Difference between revisions of "Reflecting ordinal"
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==Properties== | ==Properties== | ||
− | $Π_2$-reflecting ordinals are precisely the [[admissible]] ordinals $>\omega$. (theorem 1.8)<cite>RichterAczel1974:InductiveDefinitions</cite> | + | $Π_2$-reflecting ordinals are precisely the [[admissible]] ordinals $>\omega$ (class $\mathrm{Ad}$). (theorem 1.8)<cite>RichterAczel1974:InductiveDefinitions</cite> |
− | + | $\alpha$ is a limit of $X$ ($\alpha = \sup (X \cap \alpha)$) $\iff$ $\alpha$ is $\Pi_0^0$-reflecting on $X$ $\iff$ $\alpha$ is $\Sigma_2^0$-reflecting on $X$. (theorem 1.9 i)<cite>RichterAczel1974:InductiveDefinitions</cite> | |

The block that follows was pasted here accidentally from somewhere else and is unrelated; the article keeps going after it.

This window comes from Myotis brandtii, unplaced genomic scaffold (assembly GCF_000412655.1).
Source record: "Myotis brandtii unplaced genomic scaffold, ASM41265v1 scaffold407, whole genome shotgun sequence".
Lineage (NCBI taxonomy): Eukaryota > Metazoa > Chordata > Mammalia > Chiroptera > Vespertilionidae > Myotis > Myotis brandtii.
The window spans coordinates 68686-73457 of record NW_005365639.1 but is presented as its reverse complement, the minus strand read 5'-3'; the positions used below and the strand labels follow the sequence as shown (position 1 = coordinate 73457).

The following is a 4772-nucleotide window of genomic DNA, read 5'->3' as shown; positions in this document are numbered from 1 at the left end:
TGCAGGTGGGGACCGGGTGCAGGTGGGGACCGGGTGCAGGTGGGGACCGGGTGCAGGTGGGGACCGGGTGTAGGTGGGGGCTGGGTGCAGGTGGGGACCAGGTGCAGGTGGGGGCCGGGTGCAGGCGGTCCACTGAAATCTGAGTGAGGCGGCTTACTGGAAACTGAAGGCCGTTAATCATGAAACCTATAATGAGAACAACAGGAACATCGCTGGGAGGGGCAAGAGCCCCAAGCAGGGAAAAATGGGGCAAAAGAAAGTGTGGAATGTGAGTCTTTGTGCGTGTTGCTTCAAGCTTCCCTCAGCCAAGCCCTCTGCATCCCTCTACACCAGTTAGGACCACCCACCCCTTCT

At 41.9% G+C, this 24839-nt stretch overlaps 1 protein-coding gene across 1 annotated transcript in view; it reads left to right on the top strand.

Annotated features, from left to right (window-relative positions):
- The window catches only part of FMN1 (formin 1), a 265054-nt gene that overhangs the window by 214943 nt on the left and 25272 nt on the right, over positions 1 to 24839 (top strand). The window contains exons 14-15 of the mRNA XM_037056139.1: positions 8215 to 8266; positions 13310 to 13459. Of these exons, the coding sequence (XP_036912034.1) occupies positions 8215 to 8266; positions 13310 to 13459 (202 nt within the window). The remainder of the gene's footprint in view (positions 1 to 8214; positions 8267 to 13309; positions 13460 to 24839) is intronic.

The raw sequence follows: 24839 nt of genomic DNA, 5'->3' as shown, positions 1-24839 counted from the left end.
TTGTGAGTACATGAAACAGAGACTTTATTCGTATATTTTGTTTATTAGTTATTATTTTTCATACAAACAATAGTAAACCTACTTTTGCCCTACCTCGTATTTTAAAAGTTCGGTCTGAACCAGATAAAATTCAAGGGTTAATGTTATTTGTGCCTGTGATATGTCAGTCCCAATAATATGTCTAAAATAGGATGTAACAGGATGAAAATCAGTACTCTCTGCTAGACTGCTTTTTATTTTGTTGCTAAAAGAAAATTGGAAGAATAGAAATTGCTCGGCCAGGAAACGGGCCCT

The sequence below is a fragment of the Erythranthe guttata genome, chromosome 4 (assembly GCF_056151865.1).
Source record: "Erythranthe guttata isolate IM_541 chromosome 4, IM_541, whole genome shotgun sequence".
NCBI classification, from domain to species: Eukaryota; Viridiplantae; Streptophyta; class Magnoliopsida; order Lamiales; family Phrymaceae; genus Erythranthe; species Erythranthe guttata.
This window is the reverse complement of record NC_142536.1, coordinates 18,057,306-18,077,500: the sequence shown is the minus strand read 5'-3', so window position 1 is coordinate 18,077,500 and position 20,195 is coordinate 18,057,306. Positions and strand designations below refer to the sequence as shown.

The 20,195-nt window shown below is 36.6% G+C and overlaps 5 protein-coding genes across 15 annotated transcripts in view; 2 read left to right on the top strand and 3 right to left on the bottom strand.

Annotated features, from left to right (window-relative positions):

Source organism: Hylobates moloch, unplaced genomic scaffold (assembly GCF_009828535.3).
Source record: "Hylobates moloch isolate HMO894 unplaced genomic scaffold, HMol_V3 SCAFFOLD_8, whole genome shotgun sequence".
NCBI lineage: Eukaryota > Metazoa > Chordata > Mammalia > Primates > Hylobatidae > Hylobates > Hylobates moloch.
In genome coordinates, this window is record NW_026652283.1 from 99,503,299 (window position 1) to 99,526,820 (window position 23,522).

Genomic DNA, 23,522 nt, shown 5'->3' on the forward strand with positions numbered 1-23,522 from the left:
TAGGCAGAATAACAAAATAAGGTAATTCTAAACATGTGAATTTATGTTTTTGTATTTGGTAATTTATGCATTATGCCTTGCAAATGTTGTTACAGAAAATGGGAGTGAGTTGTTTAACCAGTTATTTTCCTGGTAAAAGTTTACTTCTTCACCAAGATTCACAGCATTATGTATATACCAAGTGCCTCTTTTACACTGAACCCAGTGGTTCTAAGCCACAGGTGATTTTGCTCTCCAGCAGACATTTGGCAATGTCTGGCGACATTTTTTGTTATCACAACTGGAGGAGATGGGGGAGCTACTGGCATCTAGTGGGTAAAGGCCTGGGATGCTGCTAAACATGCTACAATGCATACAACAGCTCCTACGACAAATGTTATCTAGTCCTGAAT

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+ | An ordinal is $\Pi_2^0$-reflecting on $X$ if it is recursively [[Mahlo]] on $X$. (theorem 1.9 ii)<cite>RichterAczel1974:InductiveDefinitions</cite> | ||
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+ | An ordinal is $\Pi_n^0$-reflecting on $X$ iff it is $\Sigma_{n+1}^0$-reflecting on $X$. (theorem 1.9 iii)<cite>RichterAczel1974:InductiveDefinitions</cite> | ||
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+ | When $Q$ is $\Pi_m^n$ for $m>2$, $\Pi_m^n$ for $n>0$, $\Sigma_m^n$ for $m>3$ or $\Sigma_m^n$ for $n>0$, an ordinal is $Q$-reflecting on $X$ iff it is $Q$-reflecting on $X \cap \mathrm{Ad}$. (theorem 1.9 iv)<cite>RichterAczel1974:InductiveDefinitions</cite> | ||